14 December 2011

Talking Trash About DC's Green Police


Two years ago, Audio made a splash with its advertisement during the Super Bowl “The Green Police” which spoof’s Cheap Trick’s 1979 hit song “Dream Police” by fusing it lyrics and images of  overzealous Eco-Cops.




After the defeat of “Cap and Trade” legislation in the United States Senate and the revelations about scientists skewing global warming data in Climate-gate, the public could chuckle at this green cacotopia while considering the virtues of clean diesel cars.

Unfortunately, Audi did not prepare a parody but a prognostication. In the District of Columbia, a Dupont Circle resident is being barraged with fines from DC’s Department of Public Works for not recycling. It seems that Patricia White shreds her junk mail and newspapers to use as cat litter. In fact, she is being quite green since colored print matter is considered not recyclable.



But much like the “Green Police” Audi ad, the DPW inspector admitted to digging through her trash cans to fine these violations. The city and the courts have enforced fines totalling $2,000.  Perhaps she should put these soiled papers into recycling and let the city sort it out.

At home I am nicknamed a “Recycling Nazi” for trying to get all the cans and bottles into the recycling bins. But I recognize the relative futility of the exercise. Washington mandates that all offices in the city have recycling bins for paper.  I have worked late at many offices and seen these blue bins dumped into the rest of the “basura” (trash), even though they are clearly labeled-even in Spanish.   I have also been to the city dump where I have seen the recycling trucks deposit their collections with the rest of the refuse.

The DC government used the plastic bag ban as a tool to expand its power and financial base while clothing it in environmentalism.  The 5-cent a disposable plastic bag fee was supposed to stem the tide of trash in the Anacostia River.  But Mayor Adrian Fenty quickly diverted the proceeds from these mandatory fees assessed by business on consumers to non-environmental concerns.  After the first year of operation, the DC government realized the program for people bringing their own bags had been so successful that the DC Council looked to impose other taxes to supplement this shortfall. This was not a job for Captain Planet.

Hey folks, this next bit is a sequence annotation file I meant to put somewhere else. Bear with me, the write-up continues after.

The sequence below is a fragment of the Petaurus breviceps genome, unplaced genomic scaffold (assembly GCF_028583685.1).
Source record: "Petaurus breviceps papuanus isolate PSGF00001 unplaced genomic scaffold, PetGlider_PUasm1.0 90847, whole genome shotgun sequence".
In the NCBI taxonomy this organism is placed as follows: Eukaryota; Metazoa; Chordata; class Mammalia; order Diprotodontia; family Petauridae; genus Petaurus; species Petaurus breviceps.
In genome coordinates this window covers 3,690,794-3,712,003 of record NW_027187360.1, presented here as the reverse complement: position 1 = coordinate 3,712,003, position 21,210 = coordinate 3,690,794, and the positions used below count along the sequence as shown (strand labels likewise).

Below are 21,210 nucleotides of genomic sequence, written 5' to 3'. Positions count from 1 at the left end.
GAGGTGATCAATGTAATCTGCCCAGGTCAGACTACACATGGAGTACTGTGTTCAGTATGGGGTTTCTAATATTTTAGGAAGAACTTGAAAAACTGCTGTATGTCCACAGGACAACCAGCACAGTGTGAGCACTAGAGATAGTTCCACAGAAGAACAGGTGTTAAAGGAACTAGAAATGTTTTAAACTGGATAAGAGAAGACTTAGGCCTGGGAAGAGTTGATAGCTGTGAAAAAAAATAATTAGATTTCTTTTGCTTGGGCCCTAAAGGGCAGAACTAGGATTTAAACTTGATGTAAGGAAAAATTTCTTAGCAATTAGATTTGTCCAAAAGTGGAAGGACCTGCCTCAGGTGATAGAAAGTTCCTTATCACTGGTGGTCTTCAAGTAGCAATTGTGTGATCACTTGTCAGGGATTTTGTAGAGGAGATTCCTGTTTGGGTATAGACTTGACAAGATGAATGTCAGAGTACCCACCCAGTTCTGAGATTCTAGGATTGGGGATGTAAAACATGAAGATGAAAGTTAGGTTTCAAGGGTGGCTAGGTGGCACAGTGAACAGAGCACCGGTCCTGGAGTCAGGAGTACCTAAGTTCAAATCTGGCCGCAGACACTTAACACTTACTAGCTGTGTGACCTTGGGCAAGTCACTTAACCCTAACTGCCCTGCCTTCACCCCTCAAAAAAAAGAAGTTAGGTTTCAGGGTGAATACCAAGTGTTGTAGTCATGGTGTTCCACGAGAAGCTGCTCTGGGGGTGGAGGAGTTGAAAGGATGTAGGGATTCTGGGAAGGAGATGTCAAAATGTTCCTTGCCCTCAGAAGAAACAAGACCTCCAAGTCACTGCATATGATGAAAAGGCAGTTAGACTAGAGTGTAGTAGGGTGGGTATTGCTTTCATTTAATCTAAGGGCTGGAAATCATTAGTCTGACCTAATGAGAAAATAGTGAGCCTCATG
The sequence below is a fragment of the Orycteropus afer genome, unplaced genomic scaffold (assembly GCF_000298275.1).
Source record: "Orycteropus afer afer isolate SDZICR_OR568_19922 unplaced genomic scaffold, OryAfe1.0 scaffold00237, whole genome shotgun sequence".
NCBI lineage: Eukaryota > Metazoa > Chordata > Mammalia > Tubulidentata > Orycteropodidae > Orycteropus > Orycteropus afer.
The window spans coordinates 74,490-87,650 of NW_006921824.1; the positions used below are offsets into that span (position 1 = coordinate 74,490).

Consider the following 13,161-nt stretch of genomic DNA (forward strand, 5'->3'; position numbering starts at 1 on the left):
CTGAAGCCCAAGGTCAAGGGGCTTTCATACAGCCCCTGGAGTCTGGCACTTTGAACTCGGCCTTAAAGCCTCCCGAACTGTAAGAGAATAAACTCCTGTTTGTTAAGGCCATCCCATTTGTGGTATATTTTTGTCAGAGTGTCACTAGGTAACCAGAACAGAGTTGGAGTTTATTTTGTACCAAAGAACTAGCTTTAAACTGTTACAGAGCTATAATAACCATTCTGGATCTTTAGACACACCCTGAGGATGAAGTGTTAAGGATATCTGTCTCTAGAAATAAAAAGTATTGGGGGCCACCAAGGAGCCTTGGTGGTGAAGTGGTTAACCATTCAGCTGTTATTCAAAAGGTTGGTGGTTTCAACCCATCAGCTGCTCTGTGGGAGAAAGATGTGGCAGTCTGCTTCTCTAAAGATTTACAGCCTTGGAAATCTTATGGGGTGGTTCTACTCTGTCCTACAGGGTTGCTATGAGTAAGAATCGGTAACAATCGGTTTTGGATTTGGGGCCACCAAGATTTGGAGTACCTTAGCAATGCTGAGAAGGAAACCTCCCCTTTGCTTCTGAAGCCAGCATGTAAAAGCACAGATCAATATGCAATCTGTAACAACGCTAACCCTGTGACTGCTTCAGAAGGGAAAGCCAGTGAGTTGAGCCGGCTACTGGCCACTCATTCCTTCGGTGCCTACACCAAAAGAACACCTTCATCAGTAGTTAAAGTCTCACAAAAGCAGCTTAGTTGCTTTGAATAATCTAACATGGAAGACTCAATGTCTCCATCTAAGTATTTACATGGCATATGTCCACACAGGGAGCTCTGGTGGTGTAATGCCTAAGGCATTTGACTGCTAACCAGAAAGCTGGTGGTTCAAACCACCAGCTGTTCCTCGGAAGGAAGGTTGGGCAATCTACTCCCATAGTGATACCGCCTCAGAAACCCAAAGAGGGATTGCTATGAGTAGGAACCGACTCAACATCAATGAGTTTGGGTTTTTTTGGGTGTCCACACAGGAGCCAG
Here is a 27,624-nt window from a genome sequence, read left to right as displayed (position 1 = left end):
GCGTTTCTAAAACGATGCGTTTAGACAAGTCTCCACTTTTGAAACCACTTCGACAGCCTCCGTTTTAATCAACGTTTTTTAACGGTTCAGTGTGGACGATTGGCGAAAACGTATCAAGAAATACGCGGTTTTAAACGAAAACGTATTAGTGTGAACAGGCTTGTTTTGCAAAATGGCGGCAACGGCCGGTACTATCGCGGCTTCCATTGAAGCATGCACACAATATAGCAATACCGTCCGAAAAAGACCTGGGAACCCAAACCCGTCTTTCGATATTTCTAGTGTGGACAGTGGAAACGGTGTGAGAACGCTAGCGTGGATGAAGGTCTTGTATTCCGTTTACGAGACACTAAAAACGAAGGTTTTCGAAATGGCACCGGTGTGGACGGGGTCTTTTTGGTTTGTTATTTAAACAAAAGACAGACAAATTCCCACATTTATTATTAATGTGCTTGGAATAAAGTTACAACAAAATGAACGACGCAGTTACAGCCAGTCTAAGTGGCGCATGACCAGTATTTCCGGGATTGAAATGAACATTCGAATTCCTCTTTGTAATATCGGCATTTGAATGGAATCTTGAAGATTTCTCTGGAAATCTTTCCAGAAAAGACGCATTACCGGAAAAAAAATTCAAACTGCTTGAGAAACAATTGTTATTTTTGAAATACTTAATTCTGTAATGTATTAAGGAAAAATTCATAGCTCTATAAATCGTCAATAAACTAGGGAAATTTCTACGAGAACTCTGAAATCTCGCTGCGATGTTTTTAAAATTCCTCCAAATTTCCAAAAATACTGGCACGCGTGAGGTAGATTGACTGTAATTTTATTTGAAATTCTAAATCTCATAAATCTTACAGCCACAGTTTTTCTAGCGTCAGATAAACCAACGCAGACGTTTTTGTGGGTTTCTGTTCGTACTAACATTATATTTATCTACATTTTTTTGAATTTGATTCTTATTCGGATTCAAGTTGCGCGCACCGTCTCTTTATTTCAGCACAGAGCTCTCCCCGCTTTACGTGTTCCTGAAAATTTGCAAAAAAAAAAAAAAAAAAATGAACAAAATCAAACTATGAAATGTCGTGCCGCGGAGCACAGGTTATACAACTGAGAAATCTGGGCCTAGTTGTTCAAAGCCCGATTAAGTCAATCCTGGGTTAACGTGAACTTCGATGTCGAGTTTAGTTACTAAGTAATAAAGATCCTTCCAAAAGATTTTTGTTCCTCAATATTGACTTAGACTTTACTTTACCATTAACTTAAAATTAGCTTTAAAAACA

Improvements in the city are stifled by the city government concocting suspect environmental excuses to slow progress.  Philanthropists are seeking to convert an abandoned school into housing for homeless veterans. The charity was able to raise enough funds but their efforts are waylaid by city officials citing sustainable growth citing that there would not be enough parking spaces for these homeless vets.

These episode about municipal obsession about recycling illustrates several points.  The DPW inspector seems like an obsessive go-getter who is vying for promotion.  Allowing governments to expand by raising taxes funds such nonsense. In the end, seeing how recycling is more honored in the breach than the observance makes the recycling law more like feel good nanny-state law.  

No wonder this place earns the nickname “The District of Calamity”

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